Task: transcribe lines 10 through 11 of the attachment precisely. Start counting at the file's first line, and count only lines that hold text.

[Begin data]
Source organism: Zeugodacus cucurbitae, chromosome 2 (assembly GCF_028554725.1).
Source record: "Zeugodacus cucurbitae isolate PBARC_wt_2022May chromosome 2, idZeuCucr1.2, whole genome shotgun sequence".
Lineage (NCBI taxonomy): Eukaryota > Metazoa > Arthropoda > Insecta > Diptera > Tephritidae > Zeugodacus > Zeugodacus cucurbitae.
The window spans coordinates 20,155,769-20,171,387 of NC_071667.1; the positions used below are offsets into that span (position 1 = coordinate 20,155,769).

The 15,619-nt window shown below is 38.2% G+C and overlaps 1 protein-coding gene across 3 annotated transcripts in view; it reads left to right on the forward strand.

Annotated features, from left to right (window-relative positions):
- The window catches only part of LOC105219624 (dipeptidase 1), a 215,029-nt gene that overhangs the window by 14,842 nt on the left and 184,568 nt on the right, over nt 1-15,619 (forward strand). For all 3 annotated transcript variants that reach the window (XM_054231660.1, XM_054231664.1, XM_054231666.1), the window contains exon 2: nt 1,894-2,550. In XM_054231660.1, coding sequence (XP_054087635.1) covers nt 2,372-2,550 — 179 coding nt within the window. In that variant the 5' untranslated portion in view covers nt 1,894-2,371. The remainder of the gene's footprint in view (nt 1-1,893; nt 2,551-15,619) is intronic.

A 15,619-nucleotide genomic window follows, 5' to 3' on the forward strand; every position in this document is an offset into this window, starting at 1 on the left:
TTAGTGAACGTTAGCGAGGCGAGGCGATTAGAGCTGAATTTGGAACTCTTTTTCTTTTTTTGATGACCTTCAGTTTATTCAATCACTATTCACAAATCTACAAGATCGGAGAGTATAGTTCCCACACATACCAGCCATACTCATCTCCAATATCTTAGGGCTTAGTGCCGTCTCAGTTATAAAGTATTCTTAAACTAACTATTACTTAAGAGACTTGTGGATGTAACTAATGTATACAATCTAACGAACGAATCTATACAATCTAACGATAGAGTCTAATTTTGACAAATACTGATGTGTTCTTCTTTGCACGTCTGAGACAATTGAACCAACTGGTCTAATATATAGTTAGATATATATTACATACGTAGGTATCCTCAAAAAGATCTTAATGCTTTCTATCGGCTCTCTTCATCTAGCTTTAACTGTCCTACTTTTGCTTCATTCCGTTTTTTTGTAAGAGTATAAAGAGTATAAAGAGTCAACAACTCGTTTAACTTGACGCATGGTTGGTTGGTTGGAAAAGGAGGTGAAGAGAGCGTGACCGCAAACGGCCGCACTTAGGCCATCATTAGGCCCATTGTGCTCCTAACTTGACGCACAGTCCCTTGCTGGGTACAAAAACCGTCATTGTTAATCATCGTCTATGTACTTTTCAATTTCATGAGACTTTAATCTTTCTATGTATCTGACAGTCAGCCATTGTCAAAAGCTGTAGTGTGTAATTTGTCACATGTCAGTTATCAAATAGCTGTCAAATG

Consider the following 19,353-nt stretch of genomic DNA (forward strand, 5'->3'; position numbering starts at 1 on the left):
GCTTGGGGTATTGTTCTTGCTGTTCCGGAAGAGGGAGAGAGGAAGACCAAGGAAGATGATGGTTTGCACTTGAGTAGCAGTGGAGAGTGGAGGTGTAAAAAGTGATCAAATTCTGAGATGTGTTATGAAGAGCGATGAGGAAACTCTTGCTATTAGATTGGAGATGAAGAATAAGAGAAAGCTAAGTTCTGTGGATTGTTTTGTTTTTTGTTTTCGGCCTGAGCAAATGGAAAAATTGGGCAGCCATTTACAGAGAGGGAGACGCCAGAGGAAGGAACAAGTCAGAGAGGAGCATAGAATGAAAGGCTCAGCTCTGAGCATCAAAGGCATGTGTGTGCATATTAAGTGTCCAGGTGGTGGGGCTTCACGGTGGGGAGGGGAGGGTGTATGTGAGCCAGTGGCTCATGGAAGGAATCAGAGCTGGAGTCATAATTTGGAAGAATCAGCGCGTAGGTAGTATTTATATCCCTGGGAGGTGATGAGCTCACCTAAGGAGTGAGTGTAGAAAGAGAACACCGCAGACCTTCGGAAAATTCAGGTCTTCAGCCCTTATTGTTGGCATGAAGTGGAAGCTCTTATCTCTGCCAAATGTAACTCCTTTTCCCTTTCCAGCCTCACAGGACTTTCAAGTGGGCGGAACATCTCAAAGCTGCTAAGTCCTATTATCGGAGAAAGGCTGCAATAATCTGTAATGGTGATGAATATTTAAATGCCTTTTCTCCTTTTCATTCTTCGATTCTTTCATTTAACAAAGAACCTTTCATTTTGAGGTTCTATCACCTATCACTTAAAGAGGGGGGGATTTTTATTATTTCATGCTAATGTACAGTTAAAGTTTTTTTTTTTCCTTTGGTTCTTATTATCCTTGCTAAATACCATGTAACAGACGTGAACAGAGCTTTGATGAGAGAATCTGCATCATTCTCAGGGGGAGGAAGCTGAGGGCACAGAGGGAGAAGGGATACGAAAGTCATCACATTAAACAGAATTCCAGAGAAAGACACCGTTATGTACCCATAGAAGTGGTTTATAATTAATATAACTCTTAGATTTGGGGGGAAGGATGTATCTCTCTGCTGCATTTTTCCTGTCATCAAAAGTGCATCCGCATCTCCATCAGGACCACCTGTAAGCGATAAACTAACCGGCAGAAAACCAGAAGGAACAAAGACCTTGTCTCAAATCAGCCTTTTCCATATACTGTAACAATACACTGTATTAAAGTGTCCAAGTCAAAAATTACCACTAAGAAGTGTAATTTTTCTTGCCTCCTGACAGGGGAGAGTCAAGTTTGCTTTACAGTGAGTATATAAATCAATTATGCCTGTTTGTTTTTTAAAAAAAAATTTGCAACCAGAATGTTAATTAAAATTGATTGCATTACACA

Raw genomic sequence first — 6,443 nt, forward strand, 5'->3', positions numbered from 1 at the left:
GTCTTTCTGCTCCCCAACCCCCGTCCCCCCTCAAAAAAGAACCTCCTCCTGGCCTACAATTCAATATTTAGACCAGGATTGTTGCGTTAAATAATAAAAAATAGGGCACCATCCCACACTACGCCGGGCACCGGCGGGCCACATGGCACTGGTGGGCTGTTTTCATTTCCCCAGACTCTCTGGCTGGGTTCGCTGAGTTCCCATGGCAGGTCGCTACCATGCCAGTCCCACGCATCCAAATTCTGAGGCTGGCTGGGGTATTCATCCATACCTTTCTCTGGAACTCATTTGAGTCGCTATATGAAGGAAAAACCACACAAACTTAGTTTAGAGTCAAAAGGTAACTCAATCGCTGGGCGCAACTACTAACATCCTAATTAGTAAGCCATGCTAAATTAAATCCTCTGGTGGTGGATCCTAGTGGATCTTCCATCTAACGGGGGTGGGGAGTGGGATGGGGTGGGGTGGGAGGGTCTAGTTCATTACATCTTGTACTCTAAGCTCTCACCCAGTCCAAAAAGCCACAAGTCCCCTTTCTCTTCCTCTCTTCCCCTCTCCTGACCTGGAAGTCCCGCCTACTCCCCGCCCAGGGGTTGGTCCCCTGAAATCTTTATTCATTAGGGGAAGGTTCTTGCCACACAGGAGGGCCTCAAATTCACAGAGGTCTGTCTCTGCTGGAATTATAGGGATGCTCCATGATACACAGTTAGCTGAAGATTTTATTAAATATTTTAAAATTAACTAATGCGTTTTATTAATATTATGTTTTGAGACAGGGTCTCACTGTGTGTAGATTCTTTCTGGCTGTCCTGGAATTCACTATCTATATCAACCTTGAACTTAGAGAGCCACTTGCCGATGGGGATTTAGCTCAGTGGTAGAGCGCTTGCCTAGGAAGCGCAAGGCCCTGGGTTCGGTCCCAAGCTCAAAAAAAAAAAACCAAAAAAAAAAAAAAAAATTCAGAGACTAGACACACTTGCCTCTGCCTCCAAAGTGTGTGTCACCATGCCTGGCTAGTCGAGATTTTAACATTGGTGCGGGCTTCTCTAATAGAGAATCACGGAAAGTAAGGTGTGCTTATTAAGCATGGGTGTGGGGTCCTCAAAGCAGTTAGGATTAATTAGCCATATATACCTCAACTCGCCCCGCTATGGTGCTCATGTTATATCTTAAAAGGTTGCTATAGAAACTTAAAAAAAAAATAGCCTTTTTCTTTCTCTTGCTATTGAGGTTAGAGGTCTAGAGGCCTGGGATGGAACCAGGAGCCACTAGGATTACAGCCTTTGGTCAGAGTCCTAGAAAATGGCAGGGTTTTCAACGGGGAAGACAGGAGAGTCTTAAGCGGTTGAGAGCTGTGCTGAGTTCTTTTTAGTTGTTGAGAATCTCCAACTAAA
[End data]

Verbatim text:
Consider the following 19,353-nt stretch of genomic DNA (forward strand, 5'->3'; position numbering starts at 1 on the left):
GCTTGGGGTATTGTTCTTGCTGTTCCGGAAGAGGGAGAGAGGAAGACCAAGGAAGATGATGGTTTGCACTTGAGTAGCAGTGGAGAGTGGAGGTGTAAAAAGTGATCAAATTCTGAGATGTGTTATGAAGAGCGATGAGGAAACTCTTGCTATTAGATTGGAGATGAAGAATAAGAGAAAGCTAAGTTCTGTGGATTGTTTTGTTTTTTGTTTTCGGCCTGAGCAAATGGAAAAATTGGGCAGCCATTTACAGAGAGGGAGACGCCAGAGGAAGGAACAAGTCAGAGAGGAGCATAGAATGAAAGGCTCAGCTCTGAGCATCAAAGGCATGTGTGTGCATATTAAGTGTCCAGGTGGTGGGGCTTCACGGTGGGGAGGGGAGGGTGTATGTGAGCCAGTGGCTCATGGAAGGAATCAGAGCTGGAGTCATAATTTGGAAGAATCAGCGCGTAGGTAGTATTTATATCCCTGGGAGGTGATGAGCTCACCTAAGGAGTGAGTGTAGAAAGAGAACACCGCAGACCTTCGGAAAATTCAGGTCTTCAGCCCTTATTGTTGGCATGAAGTGGAAGCTCTTATCTCTGCCAAATGTAACTCCTTTTCCCTTTCCAGCCTCACAGGACTTTCAAGTGGGCGGAACATCTCAAAGCTGCTAAGTCCTATTATCGGAGAAAGGCTGCAATAATCTGTAATGGTGATGAATATTTAAATGCCTTTTCTCCTTTTCATTCTTCGATTCTTTCATTTAACAAAGAACCTTTCATTTTGAGGTTCTATCACCTATCACTTAAAGAGGGGGGGATTTTTATTATTTCATGCTAATGTACAGTTAAAGTTTTTTTTTTTCCTTTGGTTCTTATTATCCTTGCTAAATACCATGTAACAGACGTGAACAGAGCTTTGATGAGAGAATCTGCATCATTCTCAGGGGGAGGAAGCTGAGGGCACAGAGGGAGAAGGGATACGAAAGTCATCACATTAAACAGAATTCCAGAGAAAGACACCGTTATGTACCCATAGAAGTGGTTTATAATTAATATAACTCTTAGATTTGGGGGGAAGGATGTATCTCTCTGCTGCATTTTTCCTGTCATCAAAAGTGCATCCGCATCTCCATCAGGACCACCTGTAAGCGATAAACTAACCGGCAGAAAACCAGAAGGAACAAAGACCTTGTCTCAAATCAGCCTTTTCCATATACTGTAACAATACACTGTATTAAAGTGTCCAAGTCAAAAATTACCACTAAGAAGTGTAATTTTTCTTGCCTCCTGACAGGGGAGAGTCAAGTTTGCTTTACAGTGAGTATATAAATCAATTATGCCTGTTTGTTTTTTAAAAAAAAATTTGCAACCAGAATGTTAATTAAAATTGATTGCATTACACA